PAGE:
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Red Hat CEO Questions Relevance of Desktop Linux 615

Posted by Soulskill
from the year-of-something-on-the-something dept.
snydeq writes "Red Hat CEO Jim Whitehurst questioned the relevance of Linux on the desktop, citing several financial and interoperability hurdles to business adoption at a panel on end-users and Linux last night at the OSBC. 'First of all, I don't know how to make money on it,' Whitehurst said, adding that he was uncertain how relevant the desktop itself will be in five years given advances in cloud-based and smartphone computing, as well as VDI. 'The concept of a desktop is kind of ridiculous in this day and age. I'd rather think about skating to where the puck is going to be than where it is now.' Despite increasing awareness that desktop Linux is ready for widespread mainstream adoption, fellow panelists questioned the practicality of switching to Linux, noting that even some Linux developers prefer Macs to Linux. 'There's a desire [to use desktop Linux],' one panelist said, 'but practicality sets in. There are significant barriers to switching.'"
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Red Hat CEO Questions Relevance of Desktop Linux

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  • by IpSo_ (21711) on Wednesday March 25, 2009 @12:44PM (#27331317) Homepage Journal

    Uhh, last I checked Canonical hasn't actually turned a profit yet. Its just being funded by someone who has very deep pockets. It could be years before he recovers his investment, if it ever happens.

  • by PolygamousRanchKid (1290638) on Wednesday March 25, 2009 @12:50PM (#27331431)

    Anyone old enough here to remember that? Bill Gates responded to Ellison's claim that the PC was dead, by saying, "I like my PC."

    I think a lot of folks still like the freedom of being able to install what *they* want, not what is available in some cloud, or what their company's IT folks claim to be "the standard application set" that is more than anyone else might need.

    Now, whether Jim Whitehurst can make money off how *I* like to handle my computing needs, well, that's his problem.

  • by Rycross (836649) on Wednesday March 25, 2009 @12:59PM (#27331567)

    I worked on a team that paid Microsoft for support. I actually used it, and had them fix a problem (that I couldn't figure out via google and newsgroups). Of course, my boss commented that it was the first time Microsoft support had actually managed to fix a problem, so YMMV.

    We also paid a premium for the privilege. But this was a product that generated enough revenue that the higher-ups paid a huge premium to have a Microsoft engineer come out and sit around while we were deploying certain SQL Server replication changes, just in case something went wrong.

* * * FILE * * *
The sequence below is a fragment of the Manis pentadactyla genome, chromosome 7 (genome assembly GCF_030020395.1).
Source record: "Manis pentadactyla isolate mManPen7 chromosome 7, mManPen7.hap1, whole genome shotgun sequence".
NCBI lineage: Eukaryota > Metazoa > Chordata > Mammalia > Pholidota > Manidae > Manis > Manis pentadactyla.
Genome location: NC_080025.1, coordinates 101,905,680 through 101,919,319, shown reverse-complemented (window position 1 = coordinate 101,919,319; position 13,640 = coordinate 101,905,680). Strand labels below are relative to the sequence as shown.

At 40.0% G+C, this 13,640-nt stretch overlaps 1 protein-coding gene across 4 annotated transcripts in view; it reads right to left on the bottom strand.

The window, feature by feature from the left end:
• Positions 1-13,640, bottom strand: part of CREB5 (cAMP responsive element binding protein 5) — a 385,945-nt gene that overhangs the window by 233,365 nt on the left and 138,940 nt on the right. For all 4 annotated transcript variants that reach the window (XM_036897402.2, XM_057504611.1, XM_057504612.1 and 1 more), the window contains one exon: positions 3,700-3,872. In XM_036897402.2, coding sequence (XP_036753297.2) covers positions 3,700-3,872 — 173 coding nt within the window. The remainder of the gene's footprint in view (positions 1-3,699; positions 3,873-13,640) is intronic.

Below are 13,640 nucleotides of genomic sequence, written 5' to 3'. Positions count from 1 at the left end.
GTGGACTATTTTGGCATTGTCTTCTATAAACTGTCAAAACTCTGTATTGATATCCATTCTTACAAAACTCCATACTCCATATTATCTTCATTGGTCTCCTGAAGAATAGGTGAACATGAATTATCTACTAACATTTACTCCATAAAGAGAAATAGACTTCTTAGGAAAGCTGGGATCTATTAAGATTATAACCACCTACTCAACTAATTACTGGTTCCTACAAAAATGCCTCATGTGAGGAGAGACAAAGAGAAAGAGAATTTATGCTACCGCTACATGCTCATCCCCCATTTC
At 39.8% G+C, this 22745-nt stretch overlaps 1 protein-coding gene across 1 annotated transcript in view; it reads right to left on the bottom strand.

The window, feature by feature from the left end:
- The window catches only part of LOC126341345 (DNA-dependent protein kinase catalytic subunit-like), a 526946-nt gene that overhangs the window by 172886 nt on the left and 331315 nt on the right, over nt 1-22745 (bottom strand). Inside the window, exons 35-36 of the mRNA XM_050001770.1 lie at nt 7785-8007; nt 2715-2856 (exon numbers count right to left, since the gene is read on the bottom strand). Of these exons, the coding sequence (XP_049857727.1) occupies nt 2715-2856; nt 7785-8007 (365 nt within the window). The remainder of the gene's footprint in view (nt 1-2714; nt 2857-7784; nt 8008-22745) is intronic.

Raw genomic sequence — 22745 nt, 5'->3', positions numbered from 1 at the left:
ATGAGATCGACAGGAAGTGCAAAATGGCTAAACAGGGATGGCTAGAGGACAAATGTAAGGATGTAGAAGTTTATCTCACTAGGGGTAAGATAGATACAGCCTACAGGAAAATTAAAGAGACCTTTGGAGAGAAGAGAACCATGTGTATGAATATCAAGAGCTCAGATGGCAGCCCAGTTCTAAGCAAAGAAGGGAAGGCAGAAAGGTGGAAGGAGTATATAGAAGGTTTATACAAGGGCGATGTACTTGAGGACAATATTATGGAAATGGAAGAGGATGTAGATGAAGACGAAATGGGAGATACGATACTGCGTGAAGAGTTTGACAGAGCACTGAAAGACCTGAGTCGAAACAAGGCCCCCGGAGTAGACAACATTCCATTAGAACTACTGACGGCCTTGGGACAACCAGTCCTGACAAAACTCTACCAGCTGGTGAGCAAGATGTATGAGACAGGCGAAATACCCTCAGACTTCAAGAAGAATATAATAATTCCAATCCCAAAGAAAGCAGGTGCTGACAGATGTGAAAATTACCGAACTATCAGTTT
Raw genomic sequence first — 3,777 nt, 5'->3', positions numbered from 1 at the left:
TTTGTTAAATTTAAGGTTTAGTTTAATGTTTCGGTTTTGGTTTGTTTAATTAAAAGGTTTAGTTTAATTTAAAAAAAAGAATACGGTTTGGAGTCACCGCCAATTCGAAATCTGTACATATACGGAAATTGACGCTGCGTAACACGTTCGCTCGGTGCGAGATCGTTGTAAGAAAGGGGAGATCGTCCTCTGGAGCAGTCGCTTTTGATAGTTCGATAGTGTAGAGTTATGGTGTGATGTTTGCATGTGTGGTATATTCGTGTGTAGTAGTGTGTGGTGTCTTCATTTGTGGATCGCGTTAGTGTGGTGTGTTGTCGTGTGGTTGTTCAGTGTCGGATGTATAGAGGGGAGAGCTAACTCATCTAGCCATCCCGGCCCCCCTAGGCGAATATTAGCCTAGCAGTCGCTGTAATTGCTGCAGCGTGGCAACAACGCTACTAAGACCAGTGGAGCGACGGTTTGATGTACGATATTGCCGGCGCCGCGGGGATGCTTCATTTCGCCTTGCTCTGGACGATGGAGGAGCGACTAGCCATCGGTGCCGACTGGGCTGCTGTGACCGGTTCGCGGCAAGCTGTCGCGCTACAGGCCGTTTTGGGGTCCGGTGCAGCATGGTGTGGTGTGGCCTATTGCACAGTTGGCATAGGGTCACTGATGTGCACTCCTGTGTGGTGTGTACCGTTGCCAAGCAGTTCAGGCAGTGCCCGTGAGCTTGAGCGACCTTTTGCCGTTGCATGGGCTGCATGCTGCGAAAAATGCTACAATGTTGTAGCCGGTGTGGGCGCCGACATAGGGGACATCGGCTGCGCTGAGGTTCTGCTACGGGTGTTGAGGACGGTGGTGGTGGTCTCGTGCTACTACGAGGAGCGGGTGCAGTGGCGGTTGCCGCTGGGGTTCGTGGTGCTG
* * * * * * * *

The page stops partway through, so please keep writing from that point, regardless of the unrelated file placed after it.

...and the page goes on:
• Re:Oh Yeah?! (Score:1, Informative)

    by Computershack (1143409) on Wednesday March 25, 2009 @01:08PM (#27331727)
    You might want to check the hard drive load cycle count [theinquirer.net] as my Compaq went through the roof with Ubuntu on it, increasing by 3 counts every few seconds.
  • by Amazing Quantum Man (458715) on Wednesday March 25, 2009 @01:08PM (#27331737) Homepage

    We had an MSDN Universal subscription. We had a case where an app needed to access Card & Socket services to determine what actually was in the PCMCIA slot (This was under NT4).

    Nothing in MSDN. Called support and got an answer from them. Of course, they said "This is undocumented, and is not guaranteed to work on any other release.".

  • by Lumpy (12016) on Wednesday March 25, 2009 @01:25PM (#27332013) Homepage

    Use the $50 to pay for 1) 24-hour tech support phone line

    Why??? Windows does not have that. I cant call any magical Microsoft tech support number and get free tech support. I have to pay them.

    Why is it that Linux must have free support with it?

  • by gbarules2999 (1440265) on Wednesday March 25, 2009 @01:42PM (#27332297)
    Dear, Anonymous (if that is your real name), your computer is not the only goddamn computer in existence. Love, Slashdot.
  • Shuttleworth has stated before that he was able to start Thawte due directly to F/OSS.

  • Re:Oh Yeah?! (Score:4, Informative)

    by Nursie (632944) on Wednesday March 25, 2009 @01:49PM (#27332421)

    "It's hard as hell to make it your only desktop; you'll spend all your time wrangling with WINE."

    I would dispute that, I've been using it as sole desktop for a couple of years now.

    I'm not a (PC) gamer, which probably helps, but I've yet to find anything I want to do that I need windows-only programs for. Of course I'm not one of these seemingly billions of users that absolutely must have Photoshop, and pirate it.

  • by story645 (1278106) <story645@gmail.com> on Wednesday March 25, 2009 @01:52PM (#27332485) Journal

    \No idea how they are making a revenue other than with t-shirts and bags, but apparently they do make a profit. It's not just one person or fund. Or the fund is large enough for sufficient interest.

    Training [canonical.com] and support [canonical.com]?

  • Re:Oh Yeah?! (Score:2, Informative)

    by morgan_greywolf (835522) on Wednesday March 25, 2009 @01:58PM (#27332577) Homepage Journal